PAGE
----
The Mothers For Metro rut wasn’t entirely unrewarding, for there was at least Meet Me In St. Louis, the sort of movie cast members could dine out on for the rest of their lives (but what’s ever become of Joan Carroll, who played Agnes?). Mary Astor was less patient now with on-set pranksters and bratty kids. A Life On Film relates her impatience with Margaret O’Brien, who made life miserable for crewmembers in general and propmasters in particular. Judy Garland was also told off in no uncertain terms by the veteran actress when she held up production. It could be that Astor was bristling over the sameness of these enterprises, for St. Louis excepted, it did seem she was carrying the same maternal spear time and again. Alcohol provided a temporary out --- well, playing mother to those 1949 Little Women might send any performer on a quest for the bottle. Trouble is, the spirits took their toll on hers, and age began to tell. Astor was but forty-one and sparring with screen daughter Lizabeth Scott in Desert Fury, and though it was better work than she getting at Metro, there was no escaping the typecast she’d locked herself into. The best evidence of what those years had done was provided in Any Number Can Play, wherein Astor’s character cameo reunited her briefly with Red Dust co-star Clark Gable. It was hard to believe these two had smoldered under those pre-code lights only seventeen years before.
Some of Mary Astor’s best work may well have been on fifties television, but we can only speculate as to that, since many of those tapes and kinescopes have long since vanished. Her reminiscence of the period included a stressful experience she and Paul Lukas shared when they tried to execute a live broadcast with determined mutterer and non-communicator James Dean, whose own self-centered performance crowded the veterans out altogether. There was also stage work, much of that on the road, where accommodations evoked Boy Scout camp during a heat wave. Astor’s little stage company emoted once in a skating rink, and she had to apply make-up in a locker room only recently vacated by teenage athletes. You had to love your craft to put up with this. The movies seemed to have forgotten her, but there was still character work every now and then. Return To Peyton Place found her mothering (and tormenting) former Fly-head model Brett Halsey, but how could anyone rise above material bad as this? Still, she carried herself with aplomb and critics singled out the wheat from a field of chaff. She’d decided to retire after a Ben Casey episode, but was talked into another cameo for 1964’s Hush, Hush, Sweet Charlotte, where she looked frightfully old. At least her little part figured into the keyhole that unlocked the film’s mystery, so again she was noticed. This really was the finish, however, and she dedicated herself now to the completion of A Life On Film, which was actually her second book of memories (the first, My Story, had raised the fifties bar for frankness). She went into the Motion Picture Country House in 1974, setting up Queen Bee residence among others not so famous as she. Shunning communal tables, she preferred dining alone, and fan appearances were discouraged. A 1980 Life magazine cover reminded everyone she was still among us, and at least one autograph collecting friend of mine got a signed photo back in the mail from one of her silents. Visitors were sometimes taken aback by language blunt and frequently salty. A facility showing of her 1930 version of Holiday saw Mary taking bows and fielding questions. She died in 1987 at eighty-one.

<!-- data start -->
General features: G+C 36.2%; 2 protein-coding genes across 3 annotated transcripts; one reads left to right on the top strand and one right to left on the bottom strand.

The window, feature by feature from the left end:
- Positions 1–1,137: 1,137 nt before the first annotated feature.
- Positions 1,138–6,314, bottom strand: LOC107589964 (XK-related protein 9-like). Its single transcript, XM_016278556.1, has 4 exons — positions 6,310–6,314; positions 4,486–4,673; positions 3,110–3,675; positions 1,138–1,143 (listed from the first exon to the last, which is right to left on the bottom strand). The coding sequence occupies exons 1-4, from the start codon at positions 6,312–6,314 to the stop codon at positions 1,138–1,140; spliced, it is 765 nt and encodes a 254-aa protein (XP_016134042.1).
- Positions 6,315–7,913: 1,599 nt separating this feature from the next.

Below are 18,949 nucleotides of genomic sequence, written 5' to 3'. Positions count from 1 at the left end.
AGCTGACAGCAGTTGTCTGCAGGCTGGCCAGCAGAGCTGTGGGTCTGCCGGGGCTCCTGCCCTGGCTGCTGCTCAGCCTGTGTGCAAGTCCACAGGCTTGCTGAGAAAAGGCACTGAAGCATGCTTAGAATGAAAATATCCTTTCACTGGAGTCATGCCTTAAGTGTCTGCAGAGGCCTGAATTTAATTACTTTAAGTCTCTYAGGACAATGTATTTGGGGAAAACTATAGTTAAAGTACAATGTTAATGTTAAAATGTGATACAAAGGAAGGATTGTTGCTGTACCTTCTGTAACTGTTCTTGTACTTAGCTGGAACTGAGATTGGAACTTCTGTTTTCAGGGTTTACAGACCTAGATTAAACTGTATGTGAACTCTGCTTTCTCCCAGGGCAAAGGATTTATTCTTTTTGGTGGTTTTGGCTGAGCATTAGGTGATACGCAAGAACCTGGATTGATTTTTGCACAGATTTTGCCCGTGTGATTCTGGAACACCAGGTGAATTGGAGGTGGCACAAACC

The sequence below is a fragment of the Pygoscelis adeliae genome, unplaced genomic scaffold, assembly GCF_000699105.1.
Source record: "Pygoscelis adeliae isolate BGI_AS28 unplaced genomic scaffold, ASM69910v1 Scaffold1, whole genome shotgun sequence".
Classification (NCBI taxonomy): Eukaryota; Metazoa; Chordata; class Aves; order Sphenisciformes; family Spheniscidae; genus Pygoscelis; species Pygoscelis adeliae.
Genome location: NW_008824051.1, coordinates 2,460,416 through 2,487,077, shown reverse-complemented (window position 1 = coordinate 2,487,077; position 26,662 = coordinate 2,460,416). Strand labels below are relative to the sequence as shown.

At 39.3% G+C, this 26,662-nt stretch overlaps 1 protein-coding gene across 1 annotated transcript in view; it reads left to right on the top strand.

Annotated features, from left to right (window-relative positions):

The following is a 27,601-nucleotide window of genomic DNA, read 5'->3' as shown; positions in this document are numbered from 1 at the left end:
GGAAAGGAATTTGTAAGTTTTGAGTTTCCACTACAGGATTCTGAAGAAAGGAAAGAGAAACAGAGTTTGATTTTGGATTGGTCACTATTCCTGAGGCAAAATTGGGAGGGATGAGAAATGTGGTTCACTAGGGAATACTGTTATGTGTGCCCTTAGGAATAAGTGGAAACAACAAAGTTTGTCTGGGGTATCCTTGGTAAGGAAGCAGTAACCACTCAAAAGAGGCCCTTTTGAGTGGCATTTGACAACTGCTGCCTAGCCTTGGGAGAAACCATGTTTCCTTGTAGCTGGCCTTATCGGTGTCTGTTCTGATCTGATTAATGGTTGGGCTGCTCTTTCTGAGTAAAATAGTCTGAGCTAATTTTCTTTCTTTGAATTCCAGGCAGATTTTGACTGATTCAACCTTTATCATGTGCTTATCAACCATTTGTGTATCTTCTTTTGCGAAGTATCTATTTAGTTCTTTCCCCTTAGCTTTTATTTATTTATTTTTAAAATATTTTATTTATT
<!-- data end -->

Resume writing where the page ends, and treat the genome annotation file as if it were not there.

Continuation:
Mary Astor with Walter Huston in Dodsworth
With Ronald Colman on the set of The Prisoner Of Zenda
With Raymond Massey and Jerome Cowan in The Hurricane
With Freddie Bartholomew, Scotty Beckett, and Judy Garland in Listen, Darling
With Bette Davis in The Great Lie
With Humphrey Bogart in The Maltese Falcon
With Judy Garland in Meet Me In St. Louis
With Lizabeth Scott and John Hodiak in Desert Fury
With Margaret O'Brien, Janet Leigh, June Allyson, and Elizabeth Taylor in Little Women
With Clark Gable in Any Number Can Play
With Cecil Kellaway in Hush, Hush, Sweet Charlotte